Probably the most common conventional application is setting allowable acquisition costs. These are usually applied as targets for marketing campaigns, although they can also help in setting purchase prices when acquiring a company. Indeed, cost per subscriber is a typical yardstick in evaluating acquisitions in industries including telecommunications (landline, mobile, cable) and utilities (gas, water, electric). Although attrition is a much bigger issue in communications than utilities, consumer behavior in both industries is highly predictable, so accurate lifetime value models are fairly easy to build. (This has not prevented many telecommunications firms from paying more for a company than its customers are actually worth. This is not because they can’t calculate LTV, but because they hope the value will change due to some combination of scale economies, new product sales, and perhaps higher prices made possible by reduced competition. A certain amount of corporate gamesmanship is also often involved, such as a desire to block the expansion of other potential acquirers or to grow big enough to avoid being acquired.)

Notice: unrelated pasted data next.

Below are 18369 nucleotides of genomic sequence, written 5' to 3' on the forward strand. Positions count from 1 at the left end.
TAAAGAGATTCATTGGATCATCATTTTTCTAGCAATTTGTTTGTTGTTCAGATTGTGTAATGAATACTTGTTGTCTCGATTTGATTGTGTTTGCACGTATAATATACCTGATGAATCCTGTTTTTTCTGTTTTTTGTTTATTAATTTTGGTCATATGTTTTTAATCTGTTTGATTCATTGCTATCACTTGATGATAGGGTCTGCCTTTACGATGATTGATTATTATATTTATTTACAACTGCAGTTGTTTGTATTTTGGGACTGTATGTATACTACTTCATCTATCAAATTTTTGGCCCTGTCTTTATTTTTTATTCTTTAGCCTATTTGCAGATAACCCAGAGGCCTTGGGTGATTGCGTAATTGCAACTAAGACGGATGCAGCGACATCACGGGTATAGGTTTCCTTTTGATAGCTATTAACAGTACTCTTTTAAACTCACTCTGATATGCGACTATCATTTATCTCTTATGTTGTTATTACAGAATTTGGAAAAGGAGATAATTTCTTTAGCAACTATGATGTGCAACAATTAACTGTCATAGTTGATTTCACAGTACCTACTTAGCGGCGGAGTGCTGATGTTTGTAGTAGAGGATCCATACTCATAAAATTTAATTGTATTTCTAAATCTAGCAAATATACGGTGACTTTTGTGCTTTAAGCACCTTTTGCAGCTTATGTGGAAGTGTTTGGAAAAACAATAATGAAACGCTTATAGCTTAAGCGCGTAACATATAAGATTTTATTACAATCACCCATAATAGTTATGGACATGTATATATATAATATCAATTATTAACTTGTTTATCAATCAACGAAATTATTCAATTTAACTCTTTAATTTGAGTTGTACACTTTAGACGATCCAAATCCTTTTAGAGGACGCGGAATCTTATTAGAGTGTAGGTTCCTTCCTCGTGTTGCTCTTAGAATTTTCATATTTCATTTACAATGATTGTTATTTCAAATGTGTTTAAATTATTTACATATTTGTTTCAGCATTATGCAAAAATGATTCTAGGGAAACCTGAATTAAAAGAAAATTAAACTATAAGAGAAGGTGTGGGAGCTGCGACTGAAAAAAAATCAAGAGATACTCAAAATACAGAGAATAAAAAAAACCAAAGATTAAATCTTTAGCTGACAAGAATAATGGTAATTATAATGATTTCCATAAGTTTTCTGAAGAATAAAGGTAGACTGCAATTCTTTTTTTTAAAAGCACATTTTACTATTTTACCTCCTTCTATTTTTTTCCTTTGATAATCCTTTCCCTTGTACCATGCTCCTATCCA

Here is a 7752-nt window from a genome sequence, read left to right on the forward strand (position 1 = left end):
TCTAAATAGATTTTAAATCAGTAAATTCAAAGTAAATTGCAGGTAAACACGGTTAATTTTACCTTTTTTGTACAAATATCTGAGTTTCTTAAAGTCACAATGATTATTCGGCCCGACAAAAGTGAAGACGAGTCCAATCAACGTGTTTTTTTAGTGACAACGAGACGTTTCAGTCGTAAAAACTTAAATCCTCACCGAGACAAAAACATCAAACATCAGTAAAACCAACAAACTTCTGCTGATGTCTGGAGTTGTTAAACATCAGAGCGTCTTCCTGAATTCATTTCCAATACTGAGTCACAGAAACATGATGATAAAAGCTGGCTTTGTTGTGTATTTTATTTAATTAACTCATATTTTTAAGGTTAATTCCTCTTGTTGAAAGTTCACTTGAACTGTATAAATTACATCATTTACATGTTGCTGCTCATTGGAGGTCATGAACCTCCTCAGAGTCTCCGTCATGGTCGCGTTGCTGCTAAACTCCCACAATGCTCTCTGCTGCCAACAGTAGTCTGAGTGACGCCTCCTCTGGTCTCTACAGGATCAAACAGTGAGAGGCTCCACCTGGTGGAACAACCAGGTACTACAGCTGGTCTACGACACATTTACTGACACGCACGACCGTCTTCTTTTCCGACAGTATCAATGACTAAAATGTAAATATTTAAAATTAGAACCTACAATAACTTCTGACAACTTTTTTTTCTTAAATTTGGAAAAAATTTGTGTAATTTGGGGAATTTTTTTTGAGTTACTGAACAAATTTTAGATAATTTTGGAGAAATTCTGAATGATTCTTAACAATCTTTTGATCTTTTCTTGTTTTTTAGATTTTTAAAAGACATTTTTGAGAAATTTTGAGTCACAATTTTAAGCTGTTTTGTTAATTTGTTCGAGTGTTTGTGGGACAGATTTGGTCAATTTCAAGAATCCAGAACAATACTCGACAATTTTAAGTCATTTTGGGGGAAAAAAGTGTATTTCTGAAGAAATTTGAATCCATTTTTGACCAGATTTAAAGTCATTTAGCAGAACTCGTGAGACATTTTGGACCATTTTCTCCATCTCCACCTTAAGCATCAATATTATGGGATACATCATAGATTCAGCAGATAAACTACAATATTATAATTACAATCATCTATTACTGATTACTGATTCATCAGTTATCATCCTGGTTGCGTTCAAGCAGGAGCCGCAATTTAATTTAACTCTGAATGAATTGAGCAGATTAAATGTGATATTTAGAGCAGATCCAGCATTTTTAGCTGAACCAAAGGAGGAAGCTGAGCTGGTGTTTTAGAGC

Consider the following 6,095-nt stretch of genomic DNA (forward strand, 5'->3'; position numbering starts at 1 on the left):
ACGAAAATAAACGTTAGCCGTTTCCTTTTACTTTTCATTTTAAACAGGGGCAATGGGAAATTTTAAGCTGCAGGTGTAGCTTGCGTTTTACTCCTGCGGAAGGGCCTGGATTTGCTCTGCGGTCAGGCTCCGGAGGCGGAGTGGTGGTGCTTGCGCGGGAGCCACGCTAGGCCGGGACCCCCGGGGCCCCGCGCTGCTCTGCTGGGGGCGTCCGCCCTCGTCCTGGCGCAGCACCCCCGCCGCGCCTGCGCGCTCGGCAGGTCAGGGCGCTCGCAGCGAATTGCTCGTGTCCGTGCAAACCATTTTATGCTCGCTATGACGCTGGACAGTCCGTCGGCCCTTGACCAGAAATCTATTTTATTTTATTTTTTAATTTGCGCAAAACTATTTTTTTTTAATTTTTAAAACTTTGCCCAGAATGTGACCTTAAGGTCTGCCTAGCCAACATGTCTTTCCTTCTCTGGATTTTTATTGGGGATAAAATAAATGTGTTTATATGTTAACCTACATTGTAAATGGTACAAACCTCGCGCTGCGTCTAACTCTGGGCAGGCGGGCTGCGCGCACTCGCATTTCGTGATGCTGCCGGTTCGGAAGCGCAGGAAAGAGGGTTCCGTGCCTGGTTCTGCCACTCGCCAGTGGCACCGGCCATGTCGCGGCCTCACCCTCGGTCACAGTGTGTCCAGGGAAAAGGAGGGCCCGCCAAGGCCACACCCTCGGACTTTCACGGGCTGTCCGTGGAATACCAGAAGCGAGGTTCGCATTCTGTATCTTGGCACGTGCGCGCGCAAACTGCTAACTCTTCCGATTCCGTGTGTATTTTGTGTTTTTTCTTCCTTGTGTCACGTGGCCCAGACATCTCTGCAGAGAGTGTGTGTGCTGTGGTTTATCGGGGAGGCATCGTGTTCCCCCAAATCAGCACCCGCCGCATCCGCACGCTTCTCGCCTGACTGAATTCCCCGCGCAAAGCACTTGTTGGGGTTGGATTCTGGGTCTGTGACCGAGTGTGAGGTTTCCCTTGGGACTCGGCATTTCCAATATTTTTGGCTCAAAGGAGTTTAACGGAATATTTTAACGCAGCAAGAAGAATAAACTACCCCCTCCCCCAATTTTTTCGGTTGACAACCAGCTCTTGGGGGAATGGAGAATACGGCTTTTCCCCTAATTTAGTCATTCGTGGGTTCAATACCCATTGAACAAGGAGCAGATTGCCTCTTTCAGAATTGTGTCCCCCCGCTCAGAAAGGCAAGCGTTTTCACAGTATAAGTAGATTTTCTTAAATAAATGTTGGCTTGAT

Although corporate acquirers often pay more than the estimated value of a customer, most marketers take the opposite tack and set the allowable acquisition cost at considerably less than the new customers’ expected LTV. This reflects a very realistic understanding that lifetime value figures are inherently subject to risk because they include assumptions about future behavior that may or may not come true. The most conservative approach is to not rely on these behaviors at all and to justify acquisition efforts based only on the initial sale. But in many businesses this would greatly reduce long-term profits by choking off new customer acquisitions. A more common approach is to apply a fairly steep discount rate to the estimated value of future profits, or, more simply, to build in a cushion of safety through a business rule such as “acquisition cost should never exceed 60% of estimated lifetime value”.